Flat Pack Pop: Sweden’s Music Miracle (BBC4 2019) – A What I’ve Been Watching Review

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This week I learnt a new expression – “Jante Law”. It is a Swedish term for something which is deep within their psyche and may be something of an eye-opener to us more selfish nations. Jante Law is the putting ahead of society before the individual, which means that any boasting of achievements or jealousy of those of others risk social disapprobation. This actually explained a lot to me about Sweden’s role in popular culture- why some members of Abba at the height of their fame became reclusive, and why some still are decades later, why even the choosing of a Eurovision entrant is done so widely and methodically (rather than our pick any three songs and get the public to vote on them approach) and with reference to this documentary why we know so little of the huge role that Sweden has played in popular music history over the last 30 years, with one producer and songwriter, Max Martin, now only behind Lennon and McCartney as the most successful songwriter of all time.

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Max Martin

The suitably reticent Mr Martin did not want to be interviewed for this, he wanted just his music to tell a story for him but presenter and music journalist James Ballardie found others prepared to do so to put together this story of a musical phenomenon in a fascinating one hour documentary. It is the story of how Sweden became the biggest exporter of pop music per capita of anywhere in the world.

The history does not begin with Martin but with another even more significant figure who was equally happy to be seen as just a backroom boy. This was Dag Volle, a club DJ from 1980’s Swedish clubland mecca “The Ritz” who began remixing US club hits to appeal more to Scandinavian tastes. Volle’s love for this type of music led to the name change of Denniz PoP, who after successful remixing of tracks by others sought to achieve the perfect pop record himself.

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Denniz PoP

We learnt how serendipity played its part when a tape sent to him by an aspiring Swedish foursome, along the lines of Abba, got stuck in his car cassette player blasting out the same song every time he used the car. This group was Ace Of Base and the track was reworked eventually to become “All That She Wants” – a global hit which topped the UK charts and got to number 2 Stateside. Just before that PoP’s name was established on European and worldwide charts through his work with a Nigerian dentist and wannabe rapper living in Sweden, Dr Alban and his “It’s My Life” track which topped charts all over Europe and got to number 2 in the UK in 1992.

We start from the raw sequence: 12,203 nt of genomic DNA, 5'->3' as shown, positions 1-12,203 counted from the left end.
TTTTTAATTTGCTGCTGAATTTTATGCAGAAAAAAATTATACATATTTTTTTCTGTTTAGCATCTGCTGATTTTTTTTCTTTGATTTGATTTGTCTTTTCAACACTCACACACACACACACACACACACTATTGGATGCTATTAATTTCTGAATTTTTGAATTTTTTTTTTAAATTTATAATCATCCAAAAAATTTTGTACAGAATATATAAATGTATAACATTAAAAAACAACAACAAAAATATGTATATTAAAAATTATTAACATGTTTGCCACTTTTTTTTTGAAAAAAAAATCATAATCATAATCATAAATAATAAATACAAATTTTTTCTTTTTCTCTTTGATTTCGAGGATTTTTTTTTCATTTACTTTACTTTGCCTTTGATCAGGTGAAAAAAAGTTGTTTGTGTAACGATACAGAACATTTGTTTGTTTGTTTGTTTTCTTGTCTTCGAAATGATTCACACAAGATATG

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From then on things moved quickly. PoP developed a clear musical doctrine, opened Cheiron studios and enlisted a group of writers “moulded in his image” to produce the perfect pop sound. I’d found myself researching these just a couple of posts ago when I was reviewing Will Young’s debut as part of my Essential CD Collection and they were fresh in my mind when I watched this. If there was one special protégé that was Max Martin, lifted from heavy metal group “It’s Alive” whose love for more melodic sounds than he was making led to PoP seeing him as a kindred spirit.

We met other member of the team who also produced hits by the bucket-load for the company- Andres Carlsson, Stonebridge, Herbie Crichelow and jingle writer Jorgen Elofsson amongst them who shared how this magical formula worked. The fascinating thing was that the blueprint was always Abba, showing the integral part the foursome of a generation before played in all subsequent developments in Swedish pop. At the root of all of it (and also of Abba) was Swedish folk music which was simplistic and melodic.